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Iarla Flynn :
When the printing press, electric light and railways were invented, they brought huge change - and disrupted calligraphy, oil lamps and horse-drawn coaches. All these things still exist - but we use them because we want to, not because we need to. In the same way, another wave of digital technologies - like artificial intelligence and robotics - are starting to change the way we live and work.
We are on the brink of a new era of automation, where machines may be able to perform not just mechanical processes, like weaving or moulding plastic, but a broader range of more complex tasks. You could say that technology is about to start jumping from the factory floor to the office.
At Google we are technology optimists. We see a future where thoughtful integration of technology like machine learning into the workplace can help people do a better job. Just as spreadsheets replaced calculators, not accountants, so too can machine learning be a tool that helps people to do their jobs better. Just imagine, nurses and doctors with smart diagnostic aids who have more time for patient conversations, or customer service staff who now have the expertise at their fingertips to solve problems.
But we also recognise that technology is not destiny. At Google, we're inventing new things all the time, because it's in our DNA. But we also need to be mindful about the fact that not everyone always welcomes the change this brings about. So when and how these new technologies will be used across Europe is a conversation that should involve government, trade unions, educators, and businesses. And at this early stage, there are more questions than answers.
This month we took a step forward with the publication of new research from McKinsey that looks at the potential impact of automation in nine "digital frontrunner" countries in Northern Europe, including the Nordics and Benelux. McKinsey drills down into the impact of earlier generations of digital to highlight that historically technology has been a major boost to productivity and a net creator of jobs.
For the impact of emerging technologies in the future, they find that some jobs will be displaced, and more tasks within jobs will change. Yet overall they expect a similar positive outcome, with jobs and economic growth boosted. Jobs in digital are expected to double and increased investment from greater productivity gains should deliver an even greater jobs dividend across sectors. Yet this growth won't happen automatically. Urgent action is needed. If countries fail to ensure people have the right skills for this digital era, that growth won't occur. So governments and industry must be honest with workers, and prepare young people for the jobs of the future. Re-skilling is critical.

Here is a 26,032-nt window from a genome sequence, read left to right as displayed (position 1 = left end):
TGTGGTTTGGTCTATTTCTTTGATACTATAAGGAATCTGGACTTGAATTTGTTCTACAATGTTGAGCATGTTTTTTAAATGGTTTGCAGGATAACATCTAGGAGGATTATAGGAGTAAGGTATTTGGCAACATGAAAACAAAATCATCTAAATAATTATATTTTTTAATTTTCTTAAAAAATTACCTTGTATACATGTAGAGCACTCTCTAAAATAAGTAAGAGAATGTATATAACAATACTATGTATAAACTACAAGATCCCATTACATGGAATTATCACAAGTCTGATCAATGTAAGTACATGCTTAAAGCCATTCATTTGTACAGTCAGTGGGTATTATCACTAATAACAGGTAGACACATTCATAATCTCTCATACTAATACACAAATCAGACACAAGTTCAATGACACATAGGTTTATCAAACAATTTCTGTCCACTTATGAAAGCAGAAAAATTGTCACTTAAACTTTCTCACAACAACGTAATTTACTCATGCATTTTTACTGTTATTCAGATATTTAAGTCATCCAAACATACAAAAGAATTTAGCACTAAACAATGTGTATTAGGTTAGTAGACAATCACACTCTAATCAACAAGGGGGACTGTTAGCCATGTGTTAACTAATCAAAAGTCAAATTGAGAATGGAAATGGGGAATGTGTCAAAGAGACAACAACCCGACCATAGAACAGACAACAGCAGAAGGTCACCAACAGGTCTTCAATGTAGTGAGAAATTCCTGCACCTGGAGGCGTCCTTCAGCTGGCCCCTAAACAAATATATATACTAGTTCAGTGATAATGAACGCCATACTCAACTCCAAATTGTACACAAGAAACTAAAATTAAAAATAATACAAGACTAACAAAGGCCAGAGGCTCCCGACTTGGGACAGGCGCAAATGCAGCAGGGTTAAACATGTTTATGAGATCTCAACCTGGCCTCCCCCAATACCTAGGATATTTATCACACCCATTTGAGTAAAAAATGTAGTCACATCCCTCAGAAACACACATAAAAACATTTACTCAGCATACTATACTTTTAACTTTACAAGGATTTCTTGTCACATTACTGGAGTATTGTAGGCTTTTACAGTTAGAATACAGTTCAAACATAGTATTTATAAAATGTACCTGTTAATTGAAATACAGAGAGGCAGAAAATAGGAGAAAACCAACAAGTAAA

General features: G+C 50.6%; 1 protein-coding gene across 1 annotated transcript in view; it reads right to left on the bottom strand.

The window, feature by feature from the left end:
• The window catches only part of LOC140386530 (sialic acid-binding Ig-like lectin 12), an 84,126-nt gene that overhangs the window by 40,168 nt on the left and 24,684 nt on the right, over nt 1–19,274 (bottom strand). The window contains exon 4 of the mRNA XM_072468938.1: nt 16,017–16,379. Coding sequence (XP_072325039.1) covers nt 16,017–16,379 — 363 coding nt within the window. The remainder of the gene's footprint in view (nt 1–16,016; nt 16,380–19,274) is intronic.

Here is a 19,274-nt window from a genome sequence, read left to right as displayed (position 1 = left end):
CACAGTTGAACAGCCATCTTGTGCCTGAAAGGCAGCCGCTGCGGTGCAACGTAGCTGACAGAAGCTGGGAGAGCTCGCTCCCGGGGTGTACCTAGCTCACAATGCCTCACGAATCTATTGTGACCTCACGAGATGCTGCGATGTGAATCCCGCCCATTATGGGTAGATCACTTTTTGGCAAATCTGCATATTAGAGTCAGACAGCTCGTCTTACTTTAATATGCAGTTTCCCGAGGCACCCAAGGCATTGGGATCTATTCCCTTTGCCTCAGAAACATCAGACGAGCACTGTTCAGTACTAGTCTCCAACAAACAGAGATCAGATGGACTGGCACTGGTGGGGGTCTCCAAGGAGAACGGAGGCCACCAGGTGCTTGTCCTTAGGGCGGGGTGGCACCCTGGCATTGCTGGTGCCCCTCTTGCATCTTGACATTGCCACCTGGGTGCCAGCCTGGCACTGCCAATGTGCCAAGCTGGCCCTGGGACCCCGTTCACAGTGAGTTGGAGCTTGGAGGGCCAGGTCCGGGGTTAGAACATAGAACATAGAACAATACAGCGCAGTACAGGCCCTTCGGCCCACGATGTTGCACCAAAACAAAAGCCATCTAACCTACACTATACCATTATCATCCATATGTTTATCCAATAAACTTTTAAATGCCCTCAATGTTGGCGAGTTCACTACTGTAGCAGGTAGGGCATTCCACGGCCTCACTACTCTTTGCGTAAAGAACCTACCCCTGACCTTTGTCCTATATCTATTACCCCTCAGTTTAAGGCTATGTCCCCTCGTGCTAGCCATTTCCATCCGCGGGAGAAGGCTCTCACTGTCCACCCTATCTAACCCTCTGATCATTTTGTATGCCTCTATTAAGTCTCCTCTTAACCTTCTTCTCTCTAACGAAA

Ultimately, the impact of these changes will depend on how fast companies adopt new technologies, and how quickly people can acquire the skills needed for new, or different, jobs. This provides a huge opportunity, but also some serious challenges. Northern European countries start from a stronger position than most, as they are near the top in Europe on digital adoption. They have strong innovation ecosystems and robust social models to help transition workers to new jobs.  But this will only happen if this transition is managed properly and done quickly.
At Google, we believe we have a role to play here. We have trained over 3 million Europeans in digital skills through tailored programs delivered with national partners. For example, in Sweden we are working with the public employment agency to ensure people looking for jobs are trained in digital skills as they transition to a next job. And in the Netherlands we worked with local partner Qredits to create 'Digitale Werkplaats', so far training 52,000 people. Many of those who took the training courses, are seeing a real impact and starting and growing their own online businesses- across Europe, over 30,000 SMBs have hired new employees after completing our training.
Still, with rapid change comes anxiety. Incumbents resist change. This is not new and in fact we have seen it throughout every stage of history. In 1876, the President of Western Union declared that the telephone had too many shortcomings to ever be seriously considered as a means of communication. And when Henry Ford rolled out the Model T in 1908, the automobile was dismissed as a fad - while the horse was here to stay.
Yet anxiety can't be an excuse for not having the debate. So it's important to have the discussion about technology, automation and the future of work. Companies, governments and civil society need to anticipate the coming changes, which means preparing people for new jobs, skills and technologies. There's only one chance for European countries to face up to this technological revolution: it's imperative that we all work together to get it right.

(Iarla Flynn is Public Policy Director for Google Northern Europe).

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